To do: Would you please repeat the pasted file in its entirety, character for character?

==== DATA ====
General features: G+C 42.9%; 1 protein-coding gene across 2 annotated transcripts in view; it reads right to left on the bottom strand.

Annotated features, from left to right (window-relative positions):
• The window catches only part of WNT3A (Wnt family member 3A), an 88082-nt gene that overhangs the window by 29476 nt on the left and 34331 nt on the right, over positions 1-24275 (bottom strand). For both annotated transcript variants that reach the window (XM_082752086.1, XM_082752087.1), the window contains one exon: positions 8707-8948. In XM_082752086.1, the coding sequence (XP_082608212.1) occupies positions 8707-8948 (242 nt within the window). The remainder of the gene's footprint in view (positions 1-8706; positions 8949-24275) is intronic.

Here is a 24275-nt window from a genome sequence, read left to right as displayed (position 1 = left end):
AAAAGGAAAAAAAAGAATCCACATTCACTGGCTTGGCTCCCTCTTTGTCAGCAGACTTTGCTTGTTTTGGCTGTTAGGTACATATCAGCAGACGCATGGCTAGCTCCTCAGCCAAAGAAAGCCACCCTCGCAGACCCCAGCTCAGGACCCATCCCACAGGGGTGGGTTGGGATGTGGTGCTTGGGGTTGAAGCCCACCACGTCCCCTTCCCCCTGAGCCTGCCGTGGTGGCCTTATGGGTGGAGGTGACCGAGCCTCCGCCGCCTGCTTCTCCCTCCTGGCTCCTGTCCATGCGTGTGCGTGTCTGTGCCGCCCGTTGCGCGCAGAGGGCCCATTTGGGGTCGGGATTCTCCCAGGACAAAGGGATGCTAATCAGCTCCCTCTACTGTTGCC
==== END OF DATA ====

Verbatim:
General features: G+C 42.9%; 1 protein-coding gene across 2 annotated transcripts in view; it reads right to left on the bottom strand.

Annotated features, from left to right (window-relative positions):
• The window catches only part of WNT3A (Wnt family member 3A), an 88082-nt gene that overhangs the window by 29476 nt on the left and 34331 nt on the right, over positions 1-24275 (bottom strand). For both annotated transcript variants that reach the window (XM_082752086.1, XM_082752087.1), the window contains one exon: positions 8707-8948. In XM_082752086.1, the coding sequence (XP_082608212.1) occupies positions 8707-8948 (242 nt within the window). The remainder of the gene's footprint in view (positions 1-8706; positions 8949-24275) is intronic.

Here is a 24275-nt window from a genome sequence, read left to right as displayed (position 1 = left end):
AAAAGGAAAAAAAAGAATCCACATTCACTGGCTTGGCTCCCTCTTTGTCAGCAGACTTTGCTTGTTTTGGCTGTTAGGTACATATCAGCAGACGCATGGCTAGCTCCTCAGCCAAAGAAAGCCACCCTCGCAGACCCCAGCTCAGGACCCATCCCACAGGGGTGGGTTGGGATGTGGTGCTTGGGGTTGAAGCCCACCACGTCCCCTTCCCCCTGAGCCTGCCGTGGTGGCCTTATGGGTGGAGGTGACCGAGCCTCCGCCGCCTGCTTCTCCCTCCTGGCTCCTGTCCATGCGTGTGCGTGTCTGTGCCGCCCGTTGCGCGCAGAGGGCCCATTTGGGGTCGGGATTCTCCCAGGACAAAGGGATGCTAATCAGCTCCCTCTACTGTTGCC